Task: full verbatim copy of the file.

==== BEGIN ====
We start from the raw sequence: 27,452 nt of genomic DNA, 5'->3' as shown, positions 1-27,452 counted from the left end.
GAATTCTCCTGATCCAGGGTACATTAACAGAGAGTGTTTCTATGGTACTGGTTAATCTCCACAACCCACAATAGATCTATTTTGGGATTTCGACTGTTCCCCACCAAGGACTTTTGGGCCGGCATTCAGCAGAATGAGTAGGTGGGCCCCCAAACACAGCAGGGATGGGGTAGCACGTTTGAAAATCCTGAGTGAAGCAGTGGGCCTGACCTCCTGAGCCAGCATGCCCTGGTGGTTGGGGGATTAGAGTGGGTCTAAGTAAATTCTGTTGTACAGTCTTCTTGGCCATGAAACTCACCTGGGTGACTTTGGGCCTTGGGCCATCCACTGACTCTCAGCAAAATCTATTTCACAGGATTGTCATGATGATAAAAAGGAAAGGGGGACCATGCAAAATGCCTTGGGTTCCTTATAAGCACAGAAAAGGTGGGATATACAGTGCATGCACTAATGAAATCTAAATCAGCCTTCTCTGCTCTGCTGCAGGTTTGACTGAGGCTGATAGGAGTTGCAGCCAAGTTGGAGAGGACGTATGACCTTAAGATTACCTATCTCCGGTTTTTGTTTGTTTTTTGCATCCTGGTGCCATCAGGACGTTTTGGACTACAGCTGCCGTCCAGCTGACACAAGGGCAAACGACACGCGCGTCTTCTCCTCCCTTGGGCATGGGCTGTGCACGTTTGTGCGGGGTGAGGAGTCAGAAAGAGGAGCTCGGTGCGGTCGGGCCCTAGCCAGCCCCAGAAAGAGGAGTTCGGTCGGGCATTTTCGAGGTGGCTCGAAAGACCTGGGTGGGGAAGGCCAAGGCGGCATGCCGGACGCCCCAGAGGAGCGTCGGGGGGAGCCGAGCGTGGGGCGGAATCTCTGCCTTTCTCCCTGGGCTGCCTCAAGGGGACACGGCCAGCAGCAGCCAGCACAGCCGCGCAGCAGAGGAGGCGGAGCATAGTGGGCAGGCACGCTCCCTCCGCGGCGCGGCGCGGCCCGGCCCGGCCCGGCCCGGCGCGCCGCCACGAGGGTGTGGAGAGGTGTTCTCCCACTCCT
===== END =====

We start from the raw sequence: 27,452 nt of genomic DNA, 5'->3' as shown, positions 1-27,452 counted from the left end.
GAATTCTCCTGATCCAGGGTACATTAACAGAGAGTGTTTCTATGGTACTGGTTAATCTCCACAACCCACAATAGATCTATTTTGGGATTTCGACTGTTCCCCACCAAGGACTTTTGGGCCGGCATTCAGCAGAATGAGTAGGTGGGCCCCCAAACACAGCAGGGATGGGGTAGCACGTTTGAAAATCCTGAGTGAAGCAGTGGGCCTGACCTCCTGAGCCAGCATGCCCTGGTGGTTGGGGGATTAGAGTGGGTCTAAGTAAATTCTGTTGTACAGTCTTCTTGGCCATGAAACTCACCTGGGTGACTTTGGGCCTTGGGCCATCCACTGACTCTCAGCAAAATCTATTTCACAGGATTGTCATGATGATAAAAAGGAAAGGGGGACCATGCAAAATGCCTTGGGTTCCTTATAAGCACAGAAAAGGTGGGATATACAGTGCATGCACTAATGAAATCTAAATCAGCCTTCTCTGCTCTGCTGCAGGTTTGACTGAGGCTGATAGGAGTTGCAGCCAAGTTGGAGAGGACGTATGACCTTAAGATTACCTATCTCCGGTTTTTGTTTGTTTTTTGCATCCTGGTGCCATCAGGACGTTTTGGACTACAGCTGCCGTCCAGCTGACACAAGGGCAAACGACACGCGCGTCTTCTCCTCCCTTGGGCATGGGCTGTGCACGTTTGTGCGGGGTGAGGAGTCAGAAAGAGGAGCTCGGTGCGGTCGGGCCCTAGCCAGCCCCAGAAAGAGGAGTTCGGTCGGGCATTTTCGAGGTGGCTCGAAAGACCTGGGTGGGGAAGGCCAAGGCGGCATGCCGGACGCCCCAGAGGAGCGTCGGGGGGAGCCGAGCGTGGGGCGGAATCTCTGCCTTTCTCCCTGGGCTGCCTCAAGGGGACACGGCCAGCAGCAGCCAGCACAGCCGCGCAGCAGAGGAGGCGGAGCATAGTGGGCAGGCACGCTCCCTCCGCGGCGCGGCGCGGCCCGGCCCGGCCCGGCCCGGCGCGCCGCCACGAGGGTGTGGAGAGGTGTTCTCCCACTCCT